Dan’s Bourbon of the Week: Pappy Van Winkle 15 Year

Dan’s Bourbon of the Week: Pappy Van Winkle 15 Year

T-minus two days until I head to Louisville, KY with my lovely wife for the Bourbon Classic.  I could not be more excited – and I will be posting updates all weekend as I partake in all the bourbon culture this weekend promises.  Plus, I will get to escape the Polar Vortex madness that has settled on the great lakes!

For those curious, the Bourbon Classic is a (now) annual convention/conference/event bringing together distilleries, writers, speakers, master distillers, chefs, mixologists and just about anybody else interested in bourbon for a two day event in downtown Louisville.  This will be my first time going, so I am ready for a weekend of learning about and thoroughly enjoying all it has to offer.

With such a fine event on the horizon, it seemed the best time to pick a sure thing for my bourbon of the week.  And today, that means none other than the legend itself, Pappy Van Winkle. In this case, the 15 year.

Dan's Bourbon of the Week: Pappy Van Winkle 15 Year
Dan’s Bourbon of the Week: Pappy Van Winkle 15 Year


I won’t waste your -or my – time recapping the Pappy Van Winkle story. What I will do is review this elusive bottle for those who, like me, have had a *difficult* (read: impossible) time procuring the drink. Hopefully, it can help someone decide for themselves – is it worth it?

When I say “worth it,” I am referring to the hunt for Pappy, or to pay the increasingly higher prices enthusiasts find when searching. For taste alone, I’m not sure ANY bourbon is worth the hundreds of dollars PVW commands. Many of those who are dropping hundreds of dollars for this, or any other rare whiskey, are doing it more for the prestige of having the bottle in their collection than the taste or quality. But that does not mean that PVW does not have those things. It actually has them in spades.

My take: I’ve had the PVW 15 before, and have actually had this bottle for a year and a half before reviewing. Most notably, I had it at Buffalo Trace Distillery at a Pappy Van Winkle tasting event last year, where I sampled the 12, 15, 20 and 23 year. For my taste profile, the 20 year was best (a little smoother, a bit more stately) but many say the 15 year is the perfect bourbon, and I can see why.

It’s nose is unparalleled. At 107 proof, you expect the bite of alcohol, but won’t find it here. Instead, a sweet mix of cinnamon and honey, maple syrup, honey and a bit of sharp oak comes forth. I held the glass to my nose again and again, absolutely in love with its aroma.

The first sip is sharp – the charred oak mixes with a delightful caramel and it’s creamy texture almost separates on your tongue. There is that sweet thick vanilla caramel on the front, and toffee. In the back, the cinnamon pours out, with more oak and a husk spice that is unique in a wheated bourbon. It’s not harsh, but rather, smooth and strong. Clove and more oak come forward if you hold your sip a bit longer.

Then the finish – very very long and warming. Still smooth, but with warming oak flavor and the lingering of caramel.

I found waiting between sips made it even better. The second didn’t catch me off balance, and the sweetness increased with each subsequent sip, the sugar mingling with that smoky oak char.

Did I love it? Yes, even more this time than before. I can’t in good conscience leave it out of my top five, although I still prefer the softness of the 20 year. Is it worth $500 a bottle? Again, I’m not sure anything is. But a glass at a bar is worth the asking price, and if you have the means, you won’t regret it from the taste.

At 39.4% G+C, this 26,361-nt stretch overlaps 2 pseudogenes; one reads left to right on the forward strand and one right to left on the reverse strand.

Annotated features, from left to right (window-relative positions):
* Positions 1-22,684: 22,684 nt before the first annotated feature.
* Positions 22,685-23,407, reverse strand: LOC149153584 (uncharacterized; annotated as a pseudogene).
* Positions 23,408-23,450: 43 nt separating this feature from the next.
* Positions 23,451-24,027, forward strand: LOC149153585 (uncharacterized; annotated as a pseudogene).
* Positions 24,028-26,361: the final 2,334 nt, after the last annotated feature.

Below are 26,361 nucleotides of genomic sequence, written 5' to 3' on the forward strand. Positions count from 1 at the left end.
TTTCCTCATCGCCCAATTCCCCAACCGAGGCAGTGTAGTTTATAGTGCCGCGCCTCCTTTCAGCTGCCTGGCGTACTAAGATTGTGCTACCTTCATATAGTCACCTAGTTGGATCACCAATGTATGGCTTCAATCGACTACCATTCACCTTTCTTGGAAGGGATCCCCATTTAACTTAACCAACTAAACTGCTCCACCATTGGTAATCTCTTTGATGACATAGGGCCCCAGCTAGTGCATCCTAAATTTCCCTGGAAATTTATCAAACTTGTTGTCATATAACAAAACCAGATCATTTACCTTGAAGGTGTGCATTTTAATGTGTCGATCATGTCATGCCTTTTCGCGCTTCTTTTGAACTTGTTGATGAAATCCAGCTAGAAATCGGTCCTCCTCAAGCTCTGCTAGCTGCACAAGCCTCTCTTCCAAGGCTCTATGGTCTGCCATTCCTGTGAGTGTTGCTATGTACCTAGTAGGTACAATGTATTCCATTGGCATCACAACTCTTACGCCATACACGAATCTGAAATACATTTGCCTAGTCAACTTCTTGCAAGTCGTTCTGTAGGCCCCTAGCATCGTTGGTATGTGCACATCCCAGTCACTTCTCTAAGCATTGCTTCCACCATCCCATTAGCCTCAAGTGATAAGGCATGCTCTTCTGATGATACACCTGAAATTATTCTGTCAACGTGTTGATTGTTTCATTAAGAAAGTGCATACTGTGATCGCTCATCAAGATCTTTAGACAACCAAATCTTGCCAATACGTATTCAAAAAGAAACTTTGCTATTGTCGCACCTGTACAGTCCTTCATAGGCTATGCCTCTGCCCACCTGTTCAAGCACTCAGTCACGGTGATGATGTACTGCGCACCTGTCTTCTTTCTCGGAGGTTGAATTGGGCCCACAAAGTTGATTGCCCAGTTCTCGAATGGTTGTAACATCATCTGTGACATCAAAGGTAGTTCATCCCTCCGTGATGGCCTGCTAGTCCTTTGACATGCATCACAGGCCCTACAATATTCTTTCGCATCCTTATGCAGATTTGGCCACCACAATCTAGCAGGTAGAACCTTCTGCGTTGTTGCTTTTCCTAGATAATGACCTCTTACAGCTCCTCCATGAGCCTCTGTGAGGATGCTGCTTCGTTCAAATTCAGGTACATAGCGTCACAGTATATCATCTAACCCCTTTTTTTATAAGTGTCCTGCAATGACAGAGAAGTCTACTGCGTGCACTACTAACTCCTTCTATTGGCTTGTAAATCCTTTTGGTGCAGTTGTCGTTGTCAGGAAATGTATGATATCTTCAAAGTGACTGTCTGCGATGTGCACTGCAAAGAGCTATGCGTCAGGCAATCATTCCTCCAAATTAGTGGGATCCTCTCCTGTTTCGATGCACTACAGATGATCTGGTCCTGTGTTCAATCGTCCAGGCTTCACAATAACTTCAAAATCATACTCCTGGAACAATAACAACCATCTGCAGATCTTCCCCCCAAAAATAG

Dan’s Rating: 9.1

Dan’s Bourbon of the Week: New Holland Beer Barrel Bourbon

Dan’s Bourbon of the Week: New Holland Beer Barrel Bourbon

10 days and counting until the Bourbon Classic, and the excitement continues to build, in spite of a second round of Polar Vortex weather here in frozen Michigan.  I received some great feedback on last weeks DBotW (Traverse City Whiskey Co. American Cherry Edition), so this week I continue on with Michigan based bourbons: the New Holland Beer Barrel Bourbon.

Dan's Bourbon of the Week: New Holland Beer Barrel Bourbon
Dan’s Bourbon of the Week: New Holland Beer Barrel Bourbon

New Holland Brewing is responsible for many of the fantastic, Michigan-based brands of beer.  I’ll be the first to admit, I am not a great connoisseur of beer, but even I am aware of their qualities.  The Hatter series are renowned in the area, and one of their most unique and popular labels is the “Dragon’s Milk,” a stout beer aged in Oak bourbon barrels.  It is a tasty and satisfying beer, and it’s with this product in mind that New Holland – who extended their beverage creation to the New Holland Artisan Spirits a few years back – created the Beer Barrel Bourbon.

Just as Dragon’s Milk is aged in oak bourbon barrels, New Holland created their Beer Barrel Bourbon by finishing a pre-aged bourbon (sourced from a distiller in Indiana) in former Dragon’s Milk barrels.  There is, of course, an irony to this – the bourbon is being finished in actual bourbon barrels that had been ‘borrowed’ to age beer.  But it promises a unique finish – taking a bourbon and introducing it to the barrel flavor of a rich, creamy, vanilla-strong stout beer.

Like last week, I should admit here that I have serious reservations about bourbons where the juice itself was prepared offsite and the label company was responsible only for finishing and bottling.  You can’t make a silk purse out of a sow’s ear, they say (who says that?  I don’t know – i suppose either the purse or bacon industries).  So the idea that you can take a less-than bourbon and make it something worthwhile by disguising its real taste is upsetting to me.  Allow me to say that the New Holland Bourbon is from neither the best nor worst stock. It’s unfinished taste is straightforward and young.  I feel pretty confident that, without the beer finishing, I would not be overly fond of this beverage. It’s not that there’s anything wrong with it, rather, its mellow, young and not impressively unique.  However, I’m not judging it without the finish.

My take:

From the cool New Holland bottle, Beer Barrel Bourbon is a nice pour.  It has a rich amber color, and looks nice enough in the glass.  It’s nose, I couldn’t help but notice, changed with a bit of time.  At first blush it has a nice blend of vanilla, toffee and oak, but with a few minutes in the glass, it opens up some malt and hop scents.  A faint smell of the beer finish is introduced, and becomes stronger the longer it is in the glass.